There has been some disagreement and protest about the wolf hunt in Minnesota this year. The grass is certainly not greener on the other side of the pond. On January 15, the Russian Siberian Republic of Yakutia began a war on wolves. Of the estimated 3,500 wolves in the area, the Republic plans to kill 3,000 of the animals. Monetary rewards will be paid to the top hunters and trappers. This effort is in dramatic contrast to Minnesota DNR wolf management program. In a controversial, but tightly controlled fee-based public hunt, which has just concluded, approximately 400 of the state’s estimated population of 3,500 wolves were killed. Although I have not seen many wolves in Minnesota, I have had frequent encounters with arctic wolves in the Northwest Territories and Nunavut. I have been within a few feet of wolves several times and they have never acted aggressively. I have mixed feelings on the hunt. Wolves are intelligent and the hunt will make them even more wary. Hunters next year are going to find filling tags a lot more challenging, and I think canoeists and winter trekkers are going to find hunted wolves more reclusive than ever. Maybe the hunt will minimize wolves hanging around farms and rural homesteads and killing stock or threatening kids at bus stops. So maybe this is an ounce of prevention to prevent a pound of cure. But that seems a stretch. The Russian killing spree makes me sad and reminds me of American plans to build more coal fired energy plants.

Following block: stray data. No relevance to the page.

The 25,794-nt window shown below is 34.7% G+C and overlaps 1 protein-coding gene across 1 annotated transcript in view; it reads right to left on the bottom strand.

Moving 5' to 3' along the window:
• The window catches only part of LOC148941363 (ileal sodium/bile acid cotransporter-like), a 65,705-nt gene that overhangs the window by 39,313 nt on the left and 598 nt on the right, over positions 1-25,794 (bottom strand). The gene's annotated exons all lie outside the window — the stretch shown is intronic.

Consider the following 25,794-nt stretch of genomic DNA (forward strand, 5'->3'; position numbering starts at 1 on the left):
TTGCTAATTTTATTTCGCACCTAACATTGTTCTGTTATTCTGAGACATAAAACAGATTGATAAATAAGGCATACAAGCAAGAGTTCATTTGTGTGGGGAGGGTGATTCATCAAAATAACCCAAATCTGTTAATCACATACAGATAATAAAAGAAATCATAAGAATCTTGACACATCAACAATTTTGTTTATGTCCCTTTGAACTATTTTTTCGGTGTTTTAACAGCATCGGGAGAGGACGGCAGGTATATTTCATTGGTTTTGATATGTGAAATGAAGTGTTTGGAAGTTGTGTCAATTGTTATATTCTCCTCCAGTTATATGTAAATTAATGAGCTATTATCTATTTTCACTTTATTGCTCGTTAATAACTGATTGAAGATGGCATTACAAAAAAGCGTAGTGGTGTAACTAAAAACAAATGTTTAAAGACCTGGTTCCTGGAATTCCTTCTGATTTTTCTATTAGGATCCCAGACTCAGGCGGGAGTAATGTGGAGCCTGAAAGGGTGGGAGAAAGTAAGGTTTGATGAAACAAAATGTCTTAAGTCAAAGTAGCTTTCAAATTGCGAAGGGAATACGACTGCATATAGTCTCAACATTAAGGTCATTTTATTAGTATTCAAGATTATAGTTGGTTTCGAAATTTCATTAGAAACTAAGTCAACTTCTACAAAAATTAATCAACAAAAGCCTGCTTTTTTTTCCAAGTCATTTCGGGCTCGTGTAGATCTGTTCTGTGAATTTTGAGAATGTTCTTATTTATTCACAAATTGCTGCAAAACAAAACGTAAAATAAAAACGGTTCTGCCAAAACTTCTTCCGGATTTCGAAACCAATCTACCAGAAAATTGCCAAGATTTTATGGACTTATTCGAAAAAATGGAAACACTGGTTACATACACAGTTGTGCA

Like the summer song of the loon the winter chorus of wolves reminds me I am alive and part of the circle of life. I do not believe culling 10% of their population does in any way endanger their continued recovery, and they do make nice parka trim, but I have no interest in killing one.